“I’d rather be designing!”

Documenting your process is often seen as an additional burden compared to “just designing.” When do you do it, anyway? Writing anything down at the beginning of the project seems pointless – the requirements will likely change; pulling everything together at the end of the project feels like an additional design undertaking on top of your day-to-day responsibilities. This uncertainty leads to procrastination, and project after the project, we are left with documentation that is only halfway done. So how might we break down this insurmountable challenge into smaller chunks that won’t hinder your progress? Here are three rituals I use to track my progress during a project.

1. Take control of your time with a dot journal

I love good stationery and always have to stop myself from buying yet another notebook. However, I couldn’t find a use for them over the years until I started tracking my time. It didn’t help either that time planners have pre-printed pages that rarely suit my needs. Today, I use a dot journal to create my own layout that fits my time tracking needs.

How: 

  1. Use a full spread (two pages, side-by-side)
  2. Make boxes for each hour of the day that you’re awake.
  3. Make additional boxes for anything else you’d like to track: tasks, ideas, reflections, etc. 
  4. Write down a quick note every hour or as often as you can remember.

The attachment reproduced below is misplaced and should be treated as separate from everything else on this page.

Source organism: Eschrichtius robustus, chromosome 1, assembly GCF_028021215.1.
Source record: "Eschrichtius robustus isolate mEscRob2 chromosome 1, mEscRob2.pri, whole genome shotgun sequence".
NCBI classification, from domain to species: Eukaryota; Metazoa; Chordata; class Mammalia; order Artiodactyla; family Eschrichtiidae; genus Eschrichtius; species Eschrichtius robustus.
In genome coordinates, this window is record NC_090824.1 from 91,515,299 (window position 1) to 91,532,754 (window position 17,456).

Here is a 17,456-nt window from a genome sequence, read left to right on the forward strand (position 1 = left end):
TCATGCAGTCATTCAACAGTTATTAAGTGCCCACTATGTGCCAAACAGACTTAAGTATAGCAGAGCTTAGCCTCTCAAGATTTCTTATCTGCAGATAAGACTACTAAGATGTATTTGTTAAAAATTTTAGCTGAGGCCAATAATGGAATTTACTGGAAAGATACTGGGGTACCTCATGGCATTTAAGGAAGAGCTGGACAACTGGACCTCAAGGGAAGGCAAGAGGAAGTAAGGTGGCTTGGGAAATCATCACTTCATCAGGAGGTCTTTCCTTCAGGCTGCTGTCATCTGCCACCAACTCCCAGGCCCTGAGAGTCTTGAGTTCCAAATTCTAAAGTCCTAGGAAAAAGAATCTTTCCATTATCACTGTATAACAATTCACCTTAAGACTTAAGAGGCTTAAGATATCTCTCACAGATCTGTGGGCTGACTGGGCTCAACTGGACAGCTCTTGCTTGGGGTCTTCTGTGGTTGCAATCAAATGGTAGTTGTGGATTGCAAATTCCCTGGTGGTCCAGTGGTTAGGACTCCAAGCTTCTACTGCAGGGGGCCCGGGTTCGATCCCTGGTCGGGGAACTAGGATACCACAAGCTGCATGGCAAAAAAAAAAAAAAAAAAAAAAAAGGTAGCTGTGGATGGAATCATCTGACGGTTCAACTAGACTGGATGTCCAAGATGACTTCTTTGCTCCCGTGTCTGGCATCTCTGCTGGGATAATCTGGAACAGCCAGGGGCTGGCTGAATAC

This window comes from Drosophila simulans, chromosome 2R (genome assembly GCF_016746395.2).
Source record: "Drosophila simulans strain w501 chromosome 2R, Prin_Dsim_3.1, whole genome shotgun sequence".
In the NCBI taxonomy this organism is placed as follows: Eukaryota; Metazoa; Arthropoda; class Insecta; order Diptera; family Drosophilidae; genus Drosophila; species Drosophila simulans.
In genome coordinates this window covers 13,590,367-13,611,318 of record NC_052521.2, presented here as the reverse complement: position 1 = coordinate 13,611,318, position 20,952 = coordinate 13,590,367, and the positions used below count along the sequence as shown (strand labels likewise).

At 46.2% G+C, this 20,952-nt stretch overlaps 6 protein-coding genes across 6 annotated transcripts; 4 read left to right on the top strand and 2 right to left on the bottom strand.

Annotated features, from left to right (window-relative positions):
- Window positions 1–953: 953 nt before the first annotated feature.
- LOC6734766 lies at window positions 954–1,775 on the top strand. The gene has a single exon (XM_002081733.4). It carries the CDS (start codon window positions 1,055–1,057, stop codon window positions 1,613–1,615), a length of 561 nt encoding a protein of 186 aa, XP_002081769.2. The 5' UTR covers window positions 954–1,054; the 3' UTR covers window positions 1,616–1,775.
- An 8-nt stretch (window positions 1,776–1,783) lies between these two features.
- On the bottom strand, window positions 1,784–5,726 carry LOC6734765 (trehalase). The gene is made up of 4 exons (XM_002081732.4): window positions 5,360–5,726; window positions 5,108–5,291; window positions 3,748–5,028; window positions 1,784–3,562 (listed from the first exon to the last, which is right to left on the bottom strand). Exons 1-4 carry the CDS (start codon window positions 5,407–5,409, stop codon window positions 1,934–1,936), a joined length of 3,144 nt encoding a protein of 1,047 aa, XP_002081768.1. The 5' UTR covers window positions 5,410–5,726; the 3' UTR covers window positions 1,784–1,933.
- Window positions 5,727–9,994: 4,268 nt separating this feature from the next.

5. (Bonus tip) Having your journal open on your desk helps to remember to do this often. 

I keep those boxes small. Just like stickies during brainstorming sessions, smaller boxes only allow you enough space for a concise note. These notes later can be used to jog your memory for what you were doing every hour of the day. The page’s structure also creates a powerful visual for how much time you have left to do whatever you need to do that day.

When to do it: as often as possible, ideally every hour. 

The time required: 30 sec or less per note

 

2. Make your own “release notes”

Although tracking time is vital for feeling productive, the hourly notes rarely tell me about my progress on a particular project. So at the end of each day, I add longer, more specific notes about the projects I’m working on to a Google Doc. I first learned about this ritual from Marshall Bock of the Design Details podcast. This document is a running tally of everything I do day in and day out. I can link any documents I worked on to it, add visuals of flows and designs I created, and note any questions or action items that I want to remember.